What happens during a divorce when abuse is present? How do you safeguard yourself and those you love during those tough times? Divorce can be an incredibly difficult experience, and it gets even more complicated when abuse is involved. With the help of Susan and Tracy in this episode, you’ll learn how to safeguard yourself or your loved ones during these tough times. Knowing the signs of various forms of abuse could prove vital for protecting both yourself and those around you from further harm.
Grey Divorce (Part 3)
Prenuptial is a dirty word … right? Not so much. Listen how a prenuptial can make a divorce easy (or sometimes hard) as the lady lawyers from discuss in part 3 of our 3-part series on grey divorce.
Susan Reff: On today’s podcast, we’re going to talk about the third part of our gray divorce series that involves prenuptial agreements, and Tosha is here with us again as our expert on estate planning and probate matters. And interestingly enough, kind of how pre-nups fit into that. Those areas of law so welcome. Hello, Tosha.
Tosha Heavican: Thanks for having me.
Tracy Hightower-Henne: So also big news in our office is Tosha has been voted as the winner of the best of Omaha in estate planning as well. Yeah, that’s amazing. Yeah. And second year in a row? Yes.
Tosha Heavican: Yeah, it’s the second year.
Susan Reff: At what point does it become a streak at two years, right?
Tracy Hightower-Henne: Yeah, it’s a streak and not. We’re not talking about nude running right across to
Susan Reff: You’re not streaking. Well, maybe
Tosha Heavican: I’m trying to remember if I ever did that in my life, I feel like I would remember if I did it. Yeah, I don’t think. I think it’s
Tracy Hightower-Henne: Hilarious. Done? Remember, you can’t remember if you don’t remember, right? I don’t think you’ve done it. Let me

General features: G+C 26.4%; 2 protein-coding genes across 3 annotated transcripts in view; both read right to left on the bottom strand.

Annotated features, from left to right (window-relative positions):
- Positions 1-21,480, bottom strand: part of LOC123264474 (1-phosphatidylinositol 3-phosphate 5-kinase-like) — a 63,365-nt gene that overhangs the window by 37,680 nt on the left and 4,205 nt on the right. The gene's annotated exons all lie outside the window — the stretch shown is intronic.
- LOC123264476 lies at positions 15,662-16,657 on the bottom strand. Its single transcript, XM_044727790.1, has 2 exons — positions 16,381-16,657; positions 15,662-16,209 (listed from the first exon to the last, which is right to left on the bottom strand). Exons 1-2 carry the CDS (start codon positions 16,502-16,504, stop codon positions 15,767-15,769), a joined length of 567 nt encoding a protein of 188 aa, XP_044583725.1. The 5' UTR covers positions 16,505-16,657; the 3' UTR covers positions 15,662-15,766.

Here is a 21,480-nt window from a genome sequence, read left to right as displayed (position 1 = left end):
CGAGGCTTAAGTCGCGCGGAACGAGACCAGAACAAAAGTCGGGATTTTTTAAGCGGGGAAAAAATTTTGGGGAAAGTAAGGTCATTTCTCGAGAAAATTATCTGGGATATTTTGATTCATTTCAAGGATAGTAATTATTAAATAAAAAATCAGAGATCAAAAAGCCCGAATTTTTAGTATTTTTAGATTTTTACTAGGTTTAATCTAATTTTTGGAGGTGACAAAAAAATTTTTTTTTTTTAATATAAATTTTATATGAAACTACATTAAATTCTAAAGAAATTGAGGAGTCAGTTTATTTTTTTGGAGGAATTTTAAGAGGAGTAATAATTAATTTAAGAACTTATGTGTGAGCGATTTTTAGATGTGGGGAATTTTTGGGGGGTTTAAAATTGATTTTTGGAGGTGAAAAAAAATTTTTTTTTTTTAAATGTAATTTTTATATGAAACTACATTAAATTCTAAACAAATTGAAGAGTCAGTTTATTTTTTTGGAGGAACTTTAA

Susan Reff: Think about ever like in
Tosha Heavican: Like knowing me, I probably didn’t ever do that. I feel like there’s going to be like 20 people that write to us and are like, No, I was there.
Susan Reff: Their memory is better than yours, right? Have you ever streak, Tracy? Oh, like, I feel
Tracy Hightower-Henne: Like that’s like a big deal. Like, yeah, in like, I’m talking about streaking at a football game when the stands are full.
Tosha Heavican: Oh, no, no, I’m not done that.
Susan Reff: Oh, yeah, but but they’re striking miners streaking. I don’t know. Like, like
Tosha Heavican: You take your shirt off and run down the street with your friends or something.
Susan Reff: Yeah, oh, I’m thinking like college frat parties. I don’t know.
Tosha Heavican: Like, Susan is showing her true colors. I feel like they’re hot for streaking.
Tracy Hightower-Henne: For it to be considered streaking. There needs to be some sort of
Susan Reff: Public nudity part to it. Yes. Needs to be in public. It’s not running from your bedroom to the bathroom. I have never streaked.
Tracy Hightower-Henne: Have you wanted to?
Susan Reff: I don’t think so. Like an urge. No, no. I’m not really a naked person. I don’t. I don’t like showing, my
Tracy Hightower-Henne: Gosh, I can’t remember she hasn’t done
Susan Reff: It or not. I’ve I’ve never even been skinny dipping. Never what I know. Weird, huh?
Tracy Hightower-Henne: I mean, I do it all the time at my house.
Susan Reff: Well, it’s not a private. Skinny dipping is different. I never is it? Yes. I think when you play the like, never have I ever. And someone says skinny dipping, they don’t mean like, go in your own private pool or hot tub. Think they mean like at a party or with friends or at a hotel or something like that
Tracy Hightower-Henne: Where you like jump over the fence at night, break in to the public
Tosha Heavican: Pool. I do know that would be one for sure prerequisite. It would have to be dark outside for me to do it. Not during the day.
Susan Reff: And pools always have those like safety lights that are, like really
Tosha Heavican: Bright
Tracy Hightower-Henne: And they come on when when there’s movement. So yeah, it’s going to be dark. And then all of a sudden you’re like naked. And there’s the security light
Tosha Heavican: And everyone from their apartment comes out onto their porch and looks down at you. But kind of
Tracy Hightower-Henne: Once you’re in the water, though, it’s pretty, you know, blurred out
Tosha Heavican: Kind of maybe
Susan Reff: Getting out of a swimming pool.
Tosha Heavican: I’d be using the stairs I would be using with no
Susan Reff: Clothes or not. Yeah.
Tracy Hightower-Henne: So Tosha is on a winning streak of the best of Omaha,